October 19th, 2010, 10:59 AM  #1 
Newbie Joined: Oct 2010 Posts: 7 Thanks: 0  commutative ring
Let R be a ring. If a ^ 3 = a for all a belongs to R, prove that R is commutative. I tried this: (x+x)^3= 2x which gives 6x=0. (x^2  x) = (x^2  x)^3 so we get 3x^2=3x (1) let S = { 3x : x belongs to R} then S is a ring with operations of R. also it is commutative as (3x)^2 = 3x. (using the fact that 6x^2 = 0 and (1)) and ring with all idempotent elements is commutative, hence S is commutative... but I can't proceed any further... please guide... 
October 19th, 2010, 11:14 AM  #2 
Senior Member Joined: May 2008 From: York, UK Posts: 1,300 Thanks: 0  Re: commutative ring Work from here and you should easily find that any two elements must commute.

October 19th, 2010, 04:18 PM  #3 
Global Moderator Joined: Nov 2006 From: UTC 5 Posts: 16,046 Thanks: 938 Math Focus: Number theory, computational mathematics, combinatorics, FOM, symbolic logic, TCS, algorithms  Re: commutative ring
How do you get the second =?

October 20th, 2010, 02:30 AM  #4 
Senior Member Joined: May 2008 From: York, UK Posts: 1,300 Thanks: 0  Re: commutative ring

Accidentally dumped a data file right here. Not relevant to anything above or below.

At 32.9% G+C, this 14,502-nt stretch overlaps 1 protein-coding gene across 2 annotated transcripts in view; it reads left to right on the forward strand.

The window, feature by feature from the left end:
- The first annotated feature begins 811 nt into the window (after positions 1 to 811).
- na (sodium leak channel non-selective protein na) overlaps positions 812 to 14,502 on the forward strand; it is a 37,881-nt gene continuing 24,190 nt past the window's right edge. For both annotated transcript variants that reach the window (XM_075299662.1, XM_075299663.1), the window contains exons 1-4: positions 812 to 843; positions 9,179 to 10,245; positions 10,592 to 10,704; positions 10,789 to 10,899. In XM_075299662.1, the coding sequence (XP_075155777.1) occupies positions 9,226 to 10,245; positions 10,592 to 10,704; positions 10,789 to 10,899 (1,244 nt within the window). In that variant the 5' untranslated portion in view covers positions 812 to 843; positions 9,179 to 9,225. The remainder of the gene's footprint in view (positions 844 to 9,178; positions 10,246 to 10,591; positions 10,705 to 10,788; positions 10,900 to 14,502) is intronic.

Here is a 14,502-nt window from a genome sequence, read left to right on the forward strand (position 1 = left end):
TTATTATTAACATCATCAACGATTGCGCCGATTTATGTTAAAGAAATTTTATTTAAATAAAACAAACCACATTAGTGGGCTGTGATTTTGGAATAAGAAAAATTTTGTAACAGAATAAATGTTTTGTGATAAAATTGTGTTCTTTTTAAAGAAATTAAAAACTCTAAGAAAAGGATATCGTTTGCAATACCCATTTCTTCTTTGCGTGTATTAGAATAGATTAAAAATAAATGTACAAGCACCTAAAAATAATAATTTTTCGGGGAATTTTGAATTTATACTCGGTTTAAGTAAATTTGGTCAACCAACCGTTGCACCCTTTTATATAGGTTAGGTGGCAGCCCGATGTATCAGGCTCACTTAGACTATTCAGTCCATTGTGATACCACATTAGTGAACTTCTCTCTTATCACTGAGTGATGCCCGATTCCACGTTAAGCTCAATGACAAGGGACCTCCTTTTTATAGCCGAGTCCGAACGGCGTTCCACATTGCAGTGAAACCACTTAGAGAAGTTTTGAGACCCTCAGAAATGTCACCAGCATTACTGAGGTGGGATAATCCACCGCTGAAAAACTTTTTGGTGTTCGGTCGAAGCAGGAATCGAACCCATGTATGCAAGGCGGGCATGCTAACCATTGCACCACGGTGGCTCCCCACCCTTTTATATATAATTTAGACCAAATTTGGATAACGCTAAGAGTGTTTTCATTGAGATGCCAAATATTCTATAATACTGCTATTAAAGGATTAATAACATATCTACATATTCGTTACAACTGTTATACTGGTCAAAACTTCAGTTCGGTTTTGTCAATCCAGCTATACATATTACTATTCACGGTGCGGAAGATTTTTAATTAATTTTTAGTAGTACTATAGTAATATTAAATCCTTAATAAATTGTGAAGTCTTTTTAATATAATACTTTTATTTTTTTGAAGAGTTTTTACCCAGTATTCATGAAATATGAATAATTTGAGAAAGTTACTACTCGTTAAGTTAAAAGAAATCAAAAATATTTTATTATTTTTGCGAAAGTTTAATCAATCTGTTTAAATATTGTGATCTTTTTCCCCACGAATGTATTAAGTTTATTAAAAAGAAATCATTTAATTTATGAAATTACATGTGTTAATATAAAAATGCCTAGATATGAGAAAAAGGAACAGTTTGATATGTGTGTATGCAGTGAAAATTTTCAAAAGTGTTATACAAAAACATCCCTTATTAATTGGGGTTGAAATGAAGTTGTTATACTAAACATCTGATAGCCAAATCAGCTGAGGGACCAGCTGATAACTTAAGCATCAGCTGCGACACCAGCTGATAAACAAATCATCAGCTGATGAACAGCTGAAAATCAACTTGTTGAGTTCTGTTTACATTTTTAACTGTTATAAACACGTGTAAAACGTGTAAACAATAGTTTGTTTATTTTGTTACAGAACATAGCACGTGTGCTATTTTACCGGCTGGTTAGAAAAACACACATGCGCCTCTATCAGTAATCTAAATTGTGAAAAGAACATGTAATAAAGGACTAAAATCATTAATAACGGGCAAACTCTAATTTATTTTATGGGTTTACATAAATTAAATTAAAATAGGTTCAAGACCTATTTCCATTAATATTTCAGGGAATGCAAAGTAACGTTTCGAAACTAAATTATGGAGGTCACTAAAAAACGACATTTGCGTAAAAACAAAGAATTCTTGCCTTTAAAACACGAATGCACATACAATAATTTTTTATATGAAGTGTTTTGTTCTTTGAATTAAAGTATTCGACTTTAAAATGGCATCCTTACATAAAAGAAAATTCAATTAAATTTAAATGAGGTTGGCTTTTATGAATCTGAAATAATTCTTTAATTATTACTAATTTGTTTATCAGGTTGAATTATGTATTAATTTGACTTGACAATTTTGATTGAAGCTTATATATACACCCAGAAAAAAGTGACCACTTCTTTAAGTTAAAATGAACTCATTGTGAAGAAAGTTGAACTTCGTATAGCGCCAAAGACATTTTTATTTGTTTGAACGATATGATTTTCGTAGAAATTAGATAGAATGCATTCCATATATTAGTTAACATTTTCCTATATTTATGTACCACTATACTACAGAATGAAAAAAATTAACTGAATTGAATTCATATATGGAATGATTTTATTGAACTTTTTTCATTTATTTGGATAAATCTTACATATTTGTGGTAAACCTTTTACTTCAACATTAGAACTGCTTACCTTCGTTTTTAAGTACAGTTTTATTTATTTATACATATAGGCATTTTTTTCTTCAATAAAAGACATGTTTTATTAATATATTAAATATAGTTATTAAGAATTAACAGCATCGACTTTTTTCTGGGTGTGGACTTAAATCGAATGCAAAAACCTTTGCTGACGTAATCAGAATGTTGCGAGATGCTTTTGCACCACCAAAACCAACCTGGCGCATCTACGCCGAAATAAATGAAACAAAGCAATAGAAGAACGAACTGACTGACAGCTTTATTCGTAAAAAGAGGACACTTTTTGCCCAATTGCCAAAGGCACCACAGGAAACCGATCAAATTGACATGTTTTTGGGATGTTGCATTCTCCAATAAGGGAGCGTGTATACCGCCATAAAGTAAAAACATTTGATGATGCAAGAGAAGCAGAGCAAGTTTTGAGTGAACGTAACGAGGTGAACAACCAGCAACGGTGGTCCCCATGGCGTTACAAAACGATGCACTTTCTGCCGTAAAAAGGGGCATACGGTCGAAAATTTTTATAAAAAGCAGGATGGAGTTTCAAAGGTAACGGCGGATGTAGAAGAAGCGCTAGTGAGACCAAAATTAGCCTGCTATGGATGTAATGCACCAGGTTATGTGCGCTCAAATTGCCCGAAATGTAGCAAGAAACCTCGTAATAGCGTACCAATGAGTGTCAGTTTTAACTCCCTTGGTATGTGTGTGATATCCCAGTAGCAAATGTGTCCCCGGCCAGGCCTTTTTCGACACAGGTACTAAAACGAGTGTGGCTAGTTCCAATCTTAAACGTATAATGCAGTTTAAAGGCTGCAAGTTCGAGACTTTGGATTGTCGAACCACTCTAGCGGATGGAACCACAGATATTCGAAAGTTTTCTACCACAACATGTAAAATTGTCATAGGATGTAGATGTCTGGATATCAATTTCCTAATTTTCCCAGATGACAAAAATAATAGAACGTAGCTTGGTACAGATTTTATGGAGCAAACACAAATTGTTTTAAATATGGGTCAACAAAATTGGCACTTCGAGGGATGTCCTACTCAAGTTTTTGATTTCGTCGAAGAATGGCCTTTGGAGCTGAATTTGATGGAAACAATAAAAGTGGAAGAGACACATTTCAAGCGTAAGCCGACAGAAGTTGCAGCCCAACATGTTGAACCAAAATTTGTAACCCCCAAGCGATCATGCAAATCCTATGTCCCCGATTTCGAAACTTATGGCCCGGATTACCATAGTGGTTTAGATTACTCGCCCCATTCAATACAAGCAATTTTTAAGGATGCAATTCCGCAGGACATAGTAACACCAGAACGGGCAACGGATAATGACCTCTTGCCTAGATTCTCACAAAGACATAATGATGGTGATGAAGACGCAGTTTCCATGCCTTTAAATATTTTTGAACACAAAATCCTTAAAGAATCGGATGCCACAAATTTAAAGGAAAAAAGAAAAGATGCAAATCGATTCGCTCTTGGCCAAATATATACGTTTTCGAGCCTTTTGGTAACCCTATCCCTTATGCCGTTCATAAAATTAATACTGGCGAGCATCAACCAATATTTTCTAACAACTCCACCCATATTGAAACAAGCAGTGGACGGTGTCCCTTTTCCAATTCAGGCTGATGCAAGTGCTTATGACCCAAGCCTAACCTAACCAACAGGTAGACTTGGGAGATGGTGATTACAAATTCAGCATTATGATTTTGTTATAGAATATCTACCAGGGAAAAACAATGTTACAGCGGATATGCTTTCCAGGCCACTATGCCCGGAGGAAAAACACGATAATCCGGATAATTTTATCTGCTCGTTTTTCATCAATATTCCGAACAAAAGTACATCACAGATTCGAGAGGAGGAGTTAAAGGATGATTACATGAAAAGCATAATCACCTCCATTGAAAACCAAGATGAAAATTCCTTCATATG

Well, so...

October 20th, 2010, 04:55 AM  #5 
Global Moderator Joined: Nov 2006 From: UTC 5 Posts: 16,046 Thanks: 938 Math Focus: Number theory, computational mathematics, combinatorics, FOM, symbolic logic, TCS, algorithms  Re: commutative ring
Got it. I would have written ... 
October 20th, 2010, 06:44 PM  #6 
Newbie Joined: Oct 2010 Posts: 7 Thanks: 0  Re: commutative ring
Please give some more idea.... it is only mentioned that it is a ring, it may not have inverse, may not even have identity, and also it may have zero divisors as it may not be integral domain.. so ab(1 a^2*b^2)=0 and ab(1(ab)^2)=0 leads to nowhere as both the terms may not be zero and yet the product may be... thank you for the reply 
October 23rd, 2010, 07:27 PM  #7  
Global Moderator Joined: Dec 2006 Posts: 20,484 Thanks: 2041  Quote:
 
October 24th, 2010, 08:51 AM  #8 
Senior Member Joined: May 2008 From: York, UK Posts: 1,300 Thanks: 0  Re: commutative ring
Having looked at this problem I'm no longer sure whether this is so easy to do... We certainly have for any and so we can deduce that for any pair of elements both nonzero, either at least one is a zero divisor, or Don't know if this helps. 
October 26th, 2010, 05:12 AM  #9 
Newbie Joined: Oct 2010 Posts: 7 Thanks: 0  Re: commutative ring
somebody plz help...

October 26th, 2010, 04:15 PM  #10 
Global Moderator Joined: Dec 2006 Posts: 20,484 Thanks: 2041 
Various proofs of this result are known, but they leave one wondering whether a slightly shorter proof is possible. So do an exhaustive investigation (before someone else reads this and does it) and get yourself published! One method is to prove that ab(ab  ba) = 0 (see hint below), then (ab  ba) = (ab  ba)³ = (ab  ba)(ab(ab  ba) + ba(ba  ab)) = (ab  ba)(0 + 0) = 0, so ab = ba. (Hint: start by showing that ab = 0 implies ba = 0 for any a, b in the ring.) 

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